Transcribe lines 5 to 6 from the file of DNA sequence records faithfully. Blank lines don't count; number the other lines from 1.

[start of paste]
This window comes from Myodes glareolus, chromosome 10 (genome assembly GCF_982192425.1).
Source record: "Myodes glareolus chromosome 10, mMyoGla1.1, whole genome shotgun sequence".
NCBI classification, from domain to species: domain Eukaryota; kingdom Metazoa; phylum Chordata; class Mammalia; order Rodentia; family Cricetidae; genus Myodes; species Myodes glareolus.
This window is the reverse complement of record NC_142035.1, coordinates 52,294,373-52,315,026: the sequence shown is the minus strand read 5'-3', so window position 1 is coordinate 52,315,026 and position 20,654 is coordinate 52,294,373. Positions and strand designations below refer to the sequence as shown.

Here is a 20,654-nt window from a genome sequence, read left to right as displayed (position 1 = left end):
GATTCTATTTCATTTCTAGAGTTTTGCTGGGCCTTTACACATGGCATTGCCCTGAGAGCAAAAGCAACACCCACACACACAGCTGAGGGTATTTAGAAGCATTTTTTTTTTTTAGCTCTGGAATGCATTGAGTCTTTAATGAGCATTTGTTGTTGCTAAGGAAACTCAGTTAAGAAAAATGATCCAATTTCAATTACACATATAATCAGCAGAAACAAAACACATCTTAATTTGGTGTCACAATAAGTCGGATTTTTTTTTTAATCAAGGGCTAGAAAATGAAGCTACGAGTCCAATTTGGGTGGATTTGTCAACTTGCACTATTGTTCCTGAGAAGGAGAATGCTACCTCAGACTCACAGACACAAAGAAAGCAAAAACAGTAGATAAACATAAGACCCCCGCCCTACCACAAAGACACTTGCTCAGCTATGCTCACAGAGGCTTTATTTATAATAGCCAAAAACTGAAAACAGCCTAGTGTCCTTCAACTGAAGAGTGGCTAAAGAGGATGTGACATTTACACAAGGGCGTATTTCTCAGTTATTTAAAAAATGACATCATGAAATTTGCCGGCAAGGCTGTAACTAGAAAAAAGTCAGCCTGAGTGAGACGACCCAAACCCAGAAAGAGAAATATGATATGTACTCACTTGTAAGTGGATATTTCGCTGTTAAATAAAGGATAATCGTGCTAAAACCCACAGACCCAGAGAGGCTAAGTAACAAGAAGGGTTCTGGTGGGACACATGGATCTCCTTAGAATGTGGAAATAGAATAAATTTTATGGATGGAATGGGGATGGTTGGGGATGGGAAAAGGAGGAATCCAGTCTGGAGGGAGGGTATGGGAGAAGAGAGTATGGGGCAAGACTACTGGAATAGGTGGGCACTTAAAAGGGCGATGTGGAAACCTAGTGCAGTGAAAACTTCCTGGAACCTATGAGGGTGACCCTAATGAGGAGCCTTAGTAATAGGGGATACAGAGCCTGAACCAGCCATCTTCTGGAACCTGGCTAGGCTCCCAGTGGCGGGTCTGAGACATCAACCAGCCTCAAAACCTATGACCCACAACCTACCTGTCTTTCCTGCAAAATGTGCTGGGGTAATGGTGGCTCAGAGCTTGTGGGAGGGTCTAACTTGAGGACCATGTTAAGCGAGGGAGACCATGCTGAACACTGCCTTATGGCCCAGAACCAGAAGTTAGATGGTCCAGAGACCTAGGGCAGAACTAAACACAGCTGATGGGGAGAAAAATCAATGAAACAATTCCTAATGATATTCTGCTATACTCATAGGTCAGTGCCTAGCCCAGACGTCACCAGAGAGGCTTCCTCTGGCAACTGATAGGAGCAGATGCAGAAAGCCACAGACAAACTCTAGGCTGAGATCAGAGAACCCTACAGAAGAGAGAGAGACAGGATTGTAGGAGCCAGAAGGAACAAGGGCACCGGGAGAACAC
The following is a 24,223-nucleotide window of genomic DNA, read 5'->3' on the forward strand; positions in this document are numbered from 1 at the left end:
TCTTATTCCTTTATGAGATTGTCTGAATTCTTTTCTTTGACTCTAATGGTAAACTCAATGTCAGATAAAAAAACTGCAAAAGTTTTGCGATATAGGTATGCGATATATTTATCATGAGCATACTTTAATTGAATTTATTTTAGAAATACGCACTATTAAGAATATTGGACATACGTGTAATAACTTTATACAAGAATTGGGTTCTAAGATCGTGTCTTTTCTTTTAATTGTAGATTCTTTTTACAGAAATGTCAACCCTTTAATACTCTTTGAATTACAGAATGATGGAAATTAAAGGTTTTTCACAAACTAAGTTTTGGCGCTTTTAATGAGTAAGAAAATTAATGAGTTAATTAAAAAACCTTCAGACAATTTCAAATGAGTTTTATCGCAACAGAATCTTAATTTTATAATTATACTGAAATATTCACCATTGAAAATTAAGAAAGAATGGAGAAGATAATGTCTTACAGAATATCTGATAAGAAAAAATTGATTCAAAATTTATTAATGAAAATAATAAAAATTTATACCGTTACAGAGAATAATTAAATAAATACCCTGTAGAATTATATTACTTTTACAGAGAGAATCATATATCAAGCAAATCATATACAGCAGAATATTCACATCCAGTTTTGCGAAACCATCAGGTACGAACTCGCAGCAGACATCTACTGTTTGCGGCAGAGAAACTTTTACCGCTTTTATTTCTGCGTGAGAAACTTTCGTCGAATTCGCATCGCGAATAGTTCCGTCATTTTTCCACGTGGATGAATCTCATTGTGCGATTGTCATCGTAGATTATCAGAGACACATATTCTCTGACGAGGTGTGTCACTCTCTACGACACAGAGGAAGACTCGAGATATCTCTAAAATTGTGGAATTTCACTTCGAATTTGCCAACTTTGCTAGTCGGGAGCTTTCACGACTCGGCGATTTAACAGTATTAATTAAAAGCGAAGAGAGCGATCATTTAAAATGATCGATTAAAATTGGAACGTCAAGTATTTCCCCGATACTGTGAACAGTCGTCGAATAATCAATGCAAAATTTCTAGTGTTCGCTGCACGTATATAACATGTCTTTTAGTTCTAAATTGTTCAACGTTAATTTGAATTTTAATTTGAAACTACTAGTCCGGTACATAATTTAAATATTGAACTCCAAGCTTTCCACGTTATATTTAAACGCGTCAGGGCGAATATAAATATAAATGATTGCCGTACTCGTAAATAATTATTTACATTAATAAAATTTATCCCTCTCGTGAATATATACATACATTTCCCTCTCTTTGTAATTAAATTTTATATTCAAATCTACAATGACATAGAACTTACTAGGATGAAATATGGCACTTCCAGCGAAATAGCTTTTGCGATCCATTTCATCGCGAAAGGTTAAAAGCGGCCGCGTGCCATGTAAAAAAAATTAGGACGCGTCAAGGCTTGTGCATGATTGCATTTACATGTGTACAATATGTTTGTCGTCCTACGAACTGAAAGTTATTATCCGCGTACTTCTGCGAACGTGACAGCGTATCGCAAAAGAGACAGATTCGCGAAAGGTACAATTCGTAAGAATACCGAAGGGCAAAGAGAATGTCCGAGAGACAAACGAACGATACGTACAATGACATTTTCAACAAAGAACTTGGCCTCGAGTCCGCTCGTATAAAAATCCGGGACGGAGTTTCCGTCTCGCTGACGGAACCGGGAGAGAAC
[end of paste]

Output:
Here is a 20,654-nt window from a genome sequence, read left to right as displayed (position 1 = left end):
GATTCTATTTCATTTCTAGAGTTTTGCTGGGCCTTTACACATGGCATTGCCCTGAGAGCAAAAGCAACACCCACACACACAGCTGAGGGTATTTAGAAGCATTTTTTTTTTTTAGCTCTGGAATGCATTGAGTCTTTAATGAGCATTTGTTGTTGCTAAGGAAACTCAGTTAAGAAAAATGATCCAATTTCAATTACACATATAATCAGCAGAAACAAAACACATCTTAATTTGGTGTCACAATAAGTCGGATTTTTTTTTTAATCAAGGGCTAGAAAATGAAGCTACGAGTCCAATTTGGGTGGATTTGTCAACTTGCACTATTGTTCCTGAGAAGGAGAATGCTACCTCAGACTCACAGACACAAAGAAAGCAAAAACAGTAGATAAACATAAGACCCCCGCCCTACCACAAAGACACTTGCTCAGCTATGCTCACAGAGGCTTTATTTATAATAGCCAAAAACTGAAAACAGCCTAGTGTCCTTCAACTGAAGAGTGGCTAAAGAGGATGTGACATTTACACAAGGGCGTATTTCTCAGTTATTTAAAAAATGACATCATGAAATTTGCCGGCAAGGCTGTAACTAGAAAAAAGTCAGCCTGAGTGAGACGACCCAAACCCAGAAAGAGAAATATGATATGTACTCACTTGTAAGTGGATATTTCGCTGTTAAATAAAGGATAATCGTGCTAAAACCCACAGACCCAGAGAGGCTAAGTAACAAGAAGGGTTCTGGTGGGACACATGGATCTCCTTAGAATGTGGAAATAGAATAAATTTTATGGATGGAATGGGGATGGTTGGGGATGGGAAAAGGAGGAATCCAGTCTGGAGGGAGGGTATGGGAGAAGAGAGTATGGGGCAAGACTACTGGAATAGGTGGGCACTTAAAAGGGCGATGTGGAAACCTAGTGCAGTGAAAACTTCCTGGAACCTATGAGGGTGACCCTAATGAGGAGCCTTAGTAATAGGGGATACAGAGCCTGAACCAGCCATCTTCTGGAACCTGGCTAGGCTCCCAGTGGCGGGTCTGAGACATCAACCAGCCTCAAAACCTATGACCCACAACCTACCTGTCTTTCCTGCAAAATGTGCTGGGGTAATGGTGGCTCAGAGCTTGTGGGAGGGTCTAACTTGAGGACCATGTTAAGCGAGGGAGACCATGCTGAACACTGCCTTATGGCCCAGAACCAGAAGTTAGATGGTCCAGAGACCTAGGGCAGAACTAAACACAGCTGATGGGGAGAAAAATCAATGAAACAATTCCTAATGATATTCTGCTATACTCATAGGTCAGTGCCTAGCCCAGACGTCACCAGAGAGGCTTCCTCTGGCAACTGATAGGAGCAGATGCAGAAAGCCACAGACAAACTCTAGGCTGAGATCAGAGAACCCTACAGAAGAGAGAGAGACAGGATTGTAGGAGCCAGAAGGAACAAGGGCACCGGGAGAACAC